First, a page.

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EDICT gives almost the same translation for these two expressions:

出来る限り; できる限り 【​できるかぎり】 (n) as ... as one can

できるだけ 《出来るだけ》 (exp) (uk) as much as one can; as much as possible; if at all possible;

Even the example sentences are almost the same:

私はできる限りあなたの援助をします。 I'll help you as far as I can.
できるだけ多くの本を読みなさい。 Read as many books as you can

What is the difference between the two expressions?

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3 Answers 3

up vote 9 down vote accepted

The meaning is the same. If we compare できるだけ and できる限り, できる限り (literally “to the limit one can”) sounds stronger than できるだけ (literally “as much as one can”), so the nuance is slightly different, but not much.

While onteria_’s answer and the answers on Goo to which it links have some points, I think that they are describing the difference between the two phrases bigger than it actually is.

I wrote above “If we compare できるだけ and できる限り, できる限り sounds stronger than できるだけ.” But when we hear one of the phrases, it is rare to compare it to the other phrase which was not used.

I do not buy the argument that できるだけ implies the possibility of cutting corners. Sure, it is true that “depending on the situation, できるだけ sometimes gives the impression of cutting corners,” of course, but that is saying nothing. The same applies to できる限り, and it does not explain any difference between the two phrases.

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3  
...which is a very polite way of saying, "All y'all are just splitting hairs." :) –  Derek Schaab Jun 8 '11 at 20:51

出来る限り: Do whatever it takes. できるだけ: Do what you can.

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Quoting from a "teach me goo" question of the same content:

最大限の度直をするという基本的には同じ意味ですが、「できるかぎり」の方が最大限で最高というか「できるだけ」よりも努力する強さがより大きいです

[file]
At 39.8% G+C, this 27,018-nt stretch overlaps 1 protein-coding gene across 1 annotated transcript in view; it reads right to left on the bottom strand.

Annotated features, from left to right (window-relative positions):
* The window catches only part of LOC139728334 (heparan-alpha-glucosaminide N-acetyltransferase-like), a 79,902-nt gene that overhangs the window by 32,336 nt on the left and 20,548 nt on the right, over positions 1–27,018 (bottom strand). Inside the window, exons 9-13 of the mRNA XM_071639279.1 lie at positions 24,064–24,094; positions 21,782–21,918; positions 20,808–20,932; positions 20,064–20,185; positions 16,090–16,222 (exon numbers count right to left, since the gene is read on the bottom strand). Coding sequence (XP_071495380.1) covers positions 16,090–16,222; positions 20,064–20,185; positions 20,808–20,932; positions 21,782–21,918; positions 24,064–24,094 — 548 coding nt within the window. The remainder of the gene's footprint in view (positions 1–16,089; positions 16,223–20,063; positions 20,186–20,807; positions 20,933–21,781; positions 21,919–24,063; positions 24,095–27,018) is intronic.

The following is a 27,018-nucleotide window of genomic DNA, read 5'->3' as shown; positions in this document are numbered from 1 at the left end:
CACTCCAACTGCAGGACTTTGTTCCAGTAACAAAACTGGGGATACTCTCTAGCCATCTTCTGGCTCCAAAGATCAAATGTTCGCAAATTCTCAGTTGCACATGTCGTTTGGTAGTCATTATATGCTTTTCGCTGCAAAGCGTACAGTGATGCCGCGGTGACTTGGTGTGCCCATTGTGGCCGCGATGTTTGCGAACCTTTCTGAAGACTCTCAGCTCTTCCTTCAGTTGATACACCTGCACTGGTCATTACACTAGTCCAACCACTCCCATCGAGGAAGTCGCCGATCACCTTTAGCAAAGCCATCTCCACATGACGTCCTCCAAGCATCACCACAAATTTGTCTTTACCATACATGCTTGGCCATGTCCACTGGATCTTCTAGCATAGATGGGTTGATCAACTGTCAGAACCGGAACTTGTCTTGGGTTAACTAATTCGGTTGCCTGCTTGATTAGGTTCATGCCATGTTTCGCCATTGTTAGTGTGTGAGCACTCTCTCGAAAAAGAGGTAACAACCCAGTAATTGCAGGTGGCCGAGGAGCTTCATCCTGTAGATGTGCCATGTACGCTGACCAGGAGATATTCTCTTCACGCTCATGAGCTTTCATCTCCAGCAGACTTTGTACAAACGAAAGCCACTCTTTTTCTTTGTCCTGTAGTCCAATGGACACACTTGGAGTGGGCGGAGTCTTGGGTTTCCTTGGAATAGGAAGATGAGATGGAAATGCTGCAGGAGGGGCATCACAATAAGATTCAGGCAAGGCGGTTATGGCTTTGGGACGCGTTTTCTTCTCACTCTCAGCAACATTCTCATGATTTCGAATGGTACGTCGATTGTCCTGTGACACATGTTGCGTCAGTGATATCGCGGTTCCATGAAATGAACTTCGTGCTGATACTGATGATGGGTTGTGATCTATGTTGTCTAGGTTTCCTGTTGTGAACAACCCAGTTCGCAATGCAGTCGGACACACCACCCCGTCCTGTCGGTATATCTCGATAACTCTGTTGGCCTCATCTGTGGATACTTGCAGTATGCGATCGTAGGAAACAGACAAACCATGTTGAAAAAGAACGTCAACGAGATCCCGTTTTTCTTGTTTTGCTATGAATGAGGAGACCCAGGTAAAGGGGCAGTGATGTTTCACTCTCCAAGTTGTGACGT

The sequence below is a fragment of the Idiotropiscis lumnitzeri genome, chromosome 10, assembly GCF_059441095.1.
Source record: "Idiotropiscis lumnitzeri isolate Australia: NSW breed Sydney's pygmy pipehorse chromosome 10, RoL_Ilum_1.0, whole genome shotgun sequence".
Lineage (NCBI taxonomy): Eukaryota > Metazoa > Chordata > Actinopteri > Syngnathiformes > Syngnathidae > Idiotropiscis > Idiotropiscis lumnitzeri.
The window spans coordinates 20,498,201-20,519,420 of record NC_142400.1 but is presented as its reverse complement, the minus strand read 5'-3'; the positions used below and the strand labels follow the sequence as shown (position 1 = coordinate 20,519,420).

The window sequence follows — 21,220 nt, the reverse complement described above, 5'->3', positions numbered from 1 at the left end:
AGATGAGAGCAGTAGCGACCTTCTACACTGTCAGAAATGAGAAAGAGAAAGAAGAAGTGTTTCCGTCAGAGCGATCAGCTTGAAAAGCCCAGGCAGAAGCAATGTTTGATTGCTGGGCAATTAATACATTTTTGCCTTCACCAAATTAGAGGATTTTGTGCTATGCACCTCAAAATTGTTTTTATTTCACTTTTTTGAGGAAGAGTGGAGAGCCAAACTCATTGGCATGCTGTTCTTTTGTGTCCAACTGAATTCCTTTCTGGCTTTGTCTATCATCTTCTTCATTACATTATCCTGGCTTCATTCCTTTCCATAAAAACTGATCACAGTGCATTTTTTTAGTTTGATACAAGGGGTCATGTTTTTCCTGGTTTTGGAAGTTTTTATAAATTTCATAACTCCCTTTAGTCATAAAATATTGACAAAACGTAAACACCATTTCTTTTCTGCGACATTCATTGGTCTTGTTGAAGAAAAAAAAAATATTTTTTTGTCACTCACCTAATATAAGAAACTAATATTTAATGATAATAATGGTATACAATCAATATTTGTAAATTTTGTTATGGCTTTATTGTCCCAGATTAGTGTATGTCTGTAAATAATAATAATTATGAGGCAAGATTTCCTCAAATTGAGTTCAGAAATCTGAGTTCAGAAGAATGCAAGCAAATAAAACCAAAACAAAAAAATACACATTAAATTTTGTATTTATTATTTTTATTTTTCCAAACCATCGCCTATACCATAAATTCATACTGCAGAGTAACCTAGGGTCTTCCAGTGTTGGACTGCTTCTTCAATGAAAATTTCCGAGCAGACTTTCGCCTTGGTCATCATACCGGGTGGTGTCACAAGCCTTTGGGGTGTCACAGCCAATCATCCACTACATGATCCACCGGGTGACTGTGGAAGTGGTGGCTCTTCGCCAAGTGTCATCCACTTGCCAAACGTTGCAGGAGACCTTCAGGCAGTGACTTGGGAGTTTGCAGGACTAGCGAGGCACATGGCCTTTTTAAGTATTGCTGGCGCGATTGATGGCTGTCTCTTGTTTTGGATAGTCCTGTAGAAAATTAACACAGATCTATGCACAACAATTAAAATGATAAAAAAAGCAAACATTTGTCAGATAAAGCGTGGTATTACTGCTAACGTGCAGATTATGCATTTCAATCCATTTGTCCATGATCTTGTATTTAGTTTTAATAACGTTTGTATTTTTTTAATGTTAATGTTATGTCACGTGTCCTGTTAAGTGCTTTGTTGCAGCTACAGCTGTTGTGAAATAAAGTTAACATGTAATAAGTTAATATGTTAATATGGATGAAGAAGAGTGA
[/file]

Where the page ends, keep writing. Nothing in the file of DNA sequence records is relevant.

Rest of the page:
使い分けは微妙にあります

自分が何かを行う場合は「できるかぎり」の方が強い意志を相手に感じさせるでしょう 「できるだけ」と言うと場合によっては手抜きに感じられる場合もあります

Source: http://oshiete.goo.ne.jp/qa/4891438.html

The general summary is that 「限り」 shows that you're doing the most possible to complete the task, as in "I'll do everything in my power" type of motivation. Whereas in the case of 「だけ」, it has somewhat of a "yeah, I'll do what I can" context, as in you might cut corners.

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4  
I don't agree that できるだけ means you might cut corners; only that できる限り emphasizes that you'll put forth the maximum effort possible. Also, one of the more valuable points from the page you linked was that it's uncommon to use できる限り when asking someone else to do something. できるだけ is less insistent, so it's more appropriate for requests. –  Derek Schaab Jun 8 '11 at 18:24
    
@Derek I actually stand on that, given the phrase 「出来るだけ完成形に近づけるように頑張ります。」. If for example it's a piece of software, I might cut corners to get things done faster, and not write quality code. –  onteria_ Jun 8 '11 at 18:30
    
Well if we get into software, we all know you can only pick two of the triad of speed, price, and quality, but does できるだけ by itself admit to the possibility of cutting corners? I'd be curious to hear a native speaker weigh in on this. –  Derek Schaab Jun 8 '11 at 18:44
    
@Derek I'd agree with you in the case of projects under deadlines, but if I'm writing a hobby project the triad doesn't matter much. Yes, I'd like to hear a native speaker weight in as well. My point was much to the fact of 「出来る限り」 showing utmost effort, so the listener is going to think you're very serious about the result. Whereas 「出来るだけ」 has more of a "I'll do what I can" feeling, and the listener could potentially feel that you're not giving your all, and might not put effort into the process of producing the result. –  onteria_ Jun 8 '11 at 18:49
    
My japanese wife chimed in and said both are as much as you can. However, while dake is not cutting corners, kagiri is like going 110%. –  Mark Hosang Jun 8 '11 at 23:10

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